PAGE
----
Although SQL (Structured Query Language) has been around for decades, it’s clear that SQL is still relevant for businesses and isn’t going anywhere. As a matter of fact, over 80% of businesses still use SQL and don’t plan on changing it in the near future. As the saying goes, “If it isn’t broken, don’t fix it.” Although SQL is a bit outdated, it is a common database query language that still works smoothly for many IT teams around the globe.
To ensure that the data stored in SQL servers remains protected, IT professionals back up the information on a regular basis. There are several ways to do this, and some well-known backup methods for SQL servers are differential backups and copy-only backups. If you want to conduct a backup that’s independent of your sequence of conventional backups, then a copy-only backup is exactly what you’ve been looking for.
What is a copy-only backup for a SQL server?
A copy-only backup is a type of backup for SQL servers that is separate from the sequence of conventional backups. In essence, a copy-only backup creates a backup that will not affect the other original backups or restore processes. It’s useful for making experimental changes to backed-up information without affecting the original data. Unlike other full backups, a copy-only backup cannot be used as a base to conduct differential backups.
As Microsoft clarifies, “A copy-only backup is a SQL Server backup that is independent of the sequence of conventional SQL Server backups. Usually, taking a backup changes the database and affects how later backups are restored. However, occasionally, it is useful to take a backup for a special purpose without affecting the overall backup and restore procedures for the database. Copy-only backups serve this purpose.”
Types of SQL server copy-only backups
Copy-only for full backups (all recovery models)
Although copy-only can be used to conduct a full backup, keep in mind that you cannot use a copy-only backup as a base for a differential backup. Differential backups for SQL servers require full backups, and copy-only backups cannot be used in their place. When restoring a copy-only backup, it’s the same process as restoring any other type of SQL backup.
Copy-only for log backups (full recovery models and bulk-log recovery models only)
The purpose of a copy-only log backup is to back up the existing log archive point, but most of the time, this particular backup method is unnecessary. Instead of creating copy-only backups, users “Prefer creating a new routine for log backup (by using WITH NORECOVERY) or by using that new backup together with old or previous log backups which are necessary for sustaining the restore sequence,” DataNumen clarifies. A copy-only log backup isn’t used often, but it can be helpful to perform an online restore in certain situations.
Pros and cons of copy-only backup for SQL servers
Copy-only backup doesn’t affect backup sequence
The main benefit of copy-only backup is that it doesn’t affect the backup sequence or regular restore processes. Usually, most SQL server backup methods will affect the database and restore processes. Using copy-only backups, IT teams can create backups that do not affect the other original backups and restore processes.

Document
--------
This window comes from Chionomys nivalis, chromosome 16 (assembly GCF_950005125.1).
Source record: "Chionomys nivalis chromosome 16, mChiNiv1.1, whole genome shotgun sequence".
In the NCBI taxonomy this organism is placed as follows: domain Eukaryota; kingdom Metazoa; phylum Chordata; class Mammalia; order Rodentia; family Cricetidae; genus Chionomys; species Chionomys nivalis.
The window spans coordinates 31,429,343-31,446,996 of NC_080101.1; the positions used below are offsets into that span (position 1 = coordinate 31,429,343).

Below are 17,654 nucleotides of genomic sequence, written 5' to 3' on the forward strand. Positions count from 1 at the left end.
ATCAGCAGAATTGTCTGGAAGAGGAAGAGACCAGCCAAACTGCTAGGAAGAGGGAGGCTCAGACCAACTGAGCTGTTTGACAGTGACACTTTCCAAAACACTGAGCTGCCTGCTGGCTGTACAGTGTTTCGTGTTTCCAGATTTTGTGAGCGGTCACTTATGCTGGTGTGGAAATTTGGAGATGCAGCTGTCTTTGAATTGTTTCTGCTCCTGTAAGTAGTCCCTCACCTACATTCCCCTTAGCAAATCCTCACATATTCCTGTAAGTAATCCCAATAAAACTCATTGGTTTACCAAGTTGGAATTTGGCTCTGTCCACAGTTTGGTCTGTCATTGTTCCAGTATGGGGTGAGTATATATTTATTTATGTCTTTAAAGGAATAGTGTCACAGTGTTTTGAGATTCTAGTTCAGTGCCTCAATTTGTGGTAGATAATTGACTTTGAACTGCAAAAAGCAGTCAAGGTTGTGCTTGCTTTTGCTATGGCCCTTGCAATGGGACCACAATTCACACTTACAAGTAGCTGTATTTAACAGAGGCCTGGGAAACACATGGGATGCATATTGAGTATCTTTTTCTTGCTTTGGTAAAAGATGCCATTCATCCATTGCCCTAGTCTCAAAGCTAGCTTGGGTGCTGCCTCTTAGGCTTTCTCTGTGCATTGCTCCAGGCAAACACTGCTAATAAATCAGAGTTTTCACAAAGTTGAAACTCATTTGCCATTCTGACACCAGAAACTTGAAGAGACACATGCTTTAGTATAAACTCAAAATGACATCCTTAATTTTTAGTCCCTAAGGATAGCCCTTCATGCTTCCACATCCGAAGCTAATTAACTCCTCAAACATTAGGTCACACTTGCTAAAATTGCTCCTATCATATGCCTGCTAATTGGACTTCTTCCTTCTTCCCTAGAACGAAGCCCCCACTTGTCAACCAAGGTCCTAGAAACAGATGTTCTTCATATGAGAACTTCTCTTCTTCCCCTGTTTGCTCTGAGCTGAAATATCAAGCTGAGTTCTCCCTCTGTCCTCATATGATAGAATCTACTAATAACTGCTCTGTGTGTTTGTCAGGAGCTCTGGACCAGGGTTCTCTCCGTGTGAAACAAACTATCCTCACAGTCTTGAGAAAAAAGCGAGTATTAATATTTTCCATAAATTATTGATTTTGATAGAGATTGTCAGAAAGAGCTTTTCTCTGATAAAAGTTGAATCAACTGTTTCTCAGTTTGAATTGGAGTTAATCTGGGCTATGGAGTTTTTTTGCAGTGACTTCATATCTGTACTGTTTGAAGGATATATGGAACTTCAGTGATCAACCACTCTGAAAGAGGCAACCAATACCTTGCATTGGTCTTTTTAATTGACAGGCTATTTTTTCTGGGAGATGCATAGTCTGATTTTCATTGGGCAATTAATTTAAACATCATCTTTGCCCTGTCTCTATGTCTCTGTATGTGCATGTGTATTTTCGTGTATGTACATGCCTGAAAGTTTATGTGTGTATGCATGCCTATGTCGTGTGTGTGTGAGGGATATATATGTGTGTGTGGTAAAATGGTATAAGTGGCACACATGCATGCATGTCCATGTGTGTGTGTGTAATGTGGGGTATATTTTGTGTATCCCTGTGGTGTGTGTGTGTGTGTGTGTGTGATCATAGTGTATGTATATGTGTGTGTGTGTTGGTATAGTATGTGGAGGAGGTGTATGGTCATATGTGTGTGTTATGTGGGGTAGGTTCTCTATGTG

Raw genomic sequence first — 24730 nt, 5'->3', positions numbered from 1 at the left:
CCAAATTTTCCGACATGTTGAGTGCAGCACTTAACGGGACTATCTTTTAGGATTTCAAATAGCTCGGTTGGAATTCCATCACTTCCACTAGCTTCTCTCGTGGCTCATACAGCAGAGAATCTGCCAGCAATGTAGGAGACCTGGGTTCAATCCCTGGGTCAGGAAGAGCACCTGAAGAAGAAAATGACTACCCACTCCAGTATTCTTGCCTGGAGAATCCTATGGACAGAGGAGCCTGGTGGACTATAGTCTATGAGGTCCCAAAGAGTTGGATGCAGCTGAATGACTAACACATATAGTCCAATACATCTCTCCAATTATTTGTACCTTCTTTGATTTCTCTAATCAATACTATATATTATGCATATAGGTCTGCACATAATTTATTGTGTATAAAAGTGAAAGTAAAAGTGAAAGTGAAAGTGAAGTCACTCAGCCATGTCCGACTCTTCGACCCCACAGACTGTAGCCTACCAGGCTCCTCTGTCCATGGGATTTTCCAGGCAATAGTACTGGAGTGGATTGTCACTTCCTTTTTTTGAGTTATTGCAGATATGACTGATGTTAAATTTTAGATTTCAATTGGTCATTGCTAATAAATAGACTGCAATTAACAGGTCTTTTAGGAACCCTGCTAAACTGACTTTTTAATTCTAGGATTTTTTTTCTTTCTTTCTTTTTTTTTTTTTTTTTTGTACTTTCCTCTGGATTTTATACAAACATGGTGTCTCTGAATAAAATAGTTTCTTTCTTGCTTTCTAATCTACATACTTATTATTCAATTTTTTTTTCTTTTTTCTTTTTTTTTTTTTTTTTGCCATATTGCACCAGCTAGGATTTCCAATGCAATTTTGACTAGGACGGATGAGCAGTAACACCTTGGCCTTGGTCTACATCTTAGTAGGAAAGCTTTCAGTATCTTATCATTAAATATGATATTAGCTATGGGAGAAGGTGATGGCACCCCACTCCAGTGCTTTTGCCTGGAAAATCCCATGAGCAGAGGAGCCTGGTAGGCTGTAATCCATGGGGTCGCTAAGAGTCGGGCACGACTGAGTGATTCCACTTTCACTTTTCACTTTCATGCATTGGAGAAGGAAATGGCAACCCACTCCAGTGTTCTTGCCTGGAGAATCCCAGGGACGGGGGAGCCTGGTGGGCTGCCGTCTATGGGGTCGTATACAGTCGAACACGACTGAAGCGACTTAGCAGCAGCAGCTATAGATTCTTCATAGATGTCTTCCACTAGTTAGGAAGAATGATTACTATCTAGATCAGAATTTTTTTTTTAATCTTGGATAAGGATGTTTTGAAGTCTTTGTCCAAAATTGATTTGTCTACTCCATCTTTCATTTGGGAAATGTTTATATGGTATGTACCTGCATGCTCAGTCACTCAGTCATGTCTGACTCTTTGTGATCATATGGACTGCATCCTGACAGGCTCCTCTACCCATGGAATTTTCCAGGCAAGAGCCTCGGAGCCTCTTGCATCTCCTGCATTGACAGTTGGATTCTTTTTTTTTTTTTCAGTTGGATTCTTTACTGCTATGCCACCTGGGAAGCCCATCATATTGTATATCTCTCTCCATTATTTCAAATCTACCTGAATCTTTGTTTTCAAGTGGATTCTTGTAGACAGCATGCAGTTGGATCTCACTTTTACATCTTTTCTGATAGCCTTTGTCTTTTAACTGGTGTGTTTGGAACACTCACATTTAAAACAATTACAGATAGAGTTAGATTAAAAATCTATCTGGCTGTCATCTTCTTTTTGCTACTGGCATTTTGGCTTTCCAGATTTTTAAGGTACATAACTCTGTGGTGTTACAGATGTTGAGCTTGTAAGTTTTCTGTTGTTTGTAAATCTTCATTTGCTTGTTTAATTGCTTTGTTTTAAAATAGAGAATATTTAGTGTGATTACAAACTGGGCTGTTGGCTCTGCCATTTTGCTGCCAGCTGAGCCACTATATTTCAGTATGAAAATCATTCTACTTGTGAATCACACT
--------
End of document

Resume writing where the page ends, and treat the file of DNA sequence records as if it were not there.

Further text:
Copy-only backup can be restored the same as any other backup
Fortunately, there are no additional skills or knowledge required to restore a copy-only backup, provided that you understand SQL. This means that the restoration processes for copy-only backup are the same as normal data restore processes. It’s a quick, easy, and smooth process to restore data from a copy-only backup.
Copy-only backup methods are easy to perform
There are multiple ways to perform a copy-only backup, including using SQL Server Management Studio (SSMS), setting up transact-SQL, or implementing a PowerShell. With copy-only backups, IT admins are able to choose the best way to perform the backup depending on their situations.
Copy-only backup cannot support differential backups
If an IT team wants to use differential backups for their SQL server data, they will first need to conduct a full backup. Users cannot use copy-only backups in place of a full backup to support differential backups.
Copy-only backup can be unnecessary
Since a copy-only backup saves the existing log archive point, it doesn’t affect the sequence of regular backups. However, Microsoft admits that copy-only backups aren’t always needed, saying, “Copy-only log backups are typically unnecessary. Instead, you can create a new routine log backup (using WITH NORECOVERY) and use that backup together with any previous log backups that are required for the restore sequence.”
Copy-only backup does not allow backup history to be recorded centrally
After conducting a copy-only backup, the backup history will not be recorded centrally. When conducting other forms of SQL backup, such as full or differential backups, you can record the backup history centrally.
3 ways to perform a copy-only backup
1) Use SQL Server Management Studio (SSMS)
If your organization uses SQL Server Management Studio (SSMS), then you are able to conduct a copy-only backup with just a few clicks.
2) Try transact-SQL
Another method to conduct a SQL copy-only backup is to use transact-SQL (TSQL), which is an extension of the SQL language. This method uses a COPY_ONLY parameter, and it will back up the transaction log.
3) Set up a PowerShell
Finally, users can use a PowerShell to perform a copy-only backup using the -CopyOnly parameter.
Right now, many businesses store their critical business data in SQL server databases. Out of the many backup methods for SQL servers, copy-only backups are rarely used, but they can come in handy for certain situations. While a copy-only backup should never take the place of full and differential backups, it can be useful for experimenting with information without altering the original data.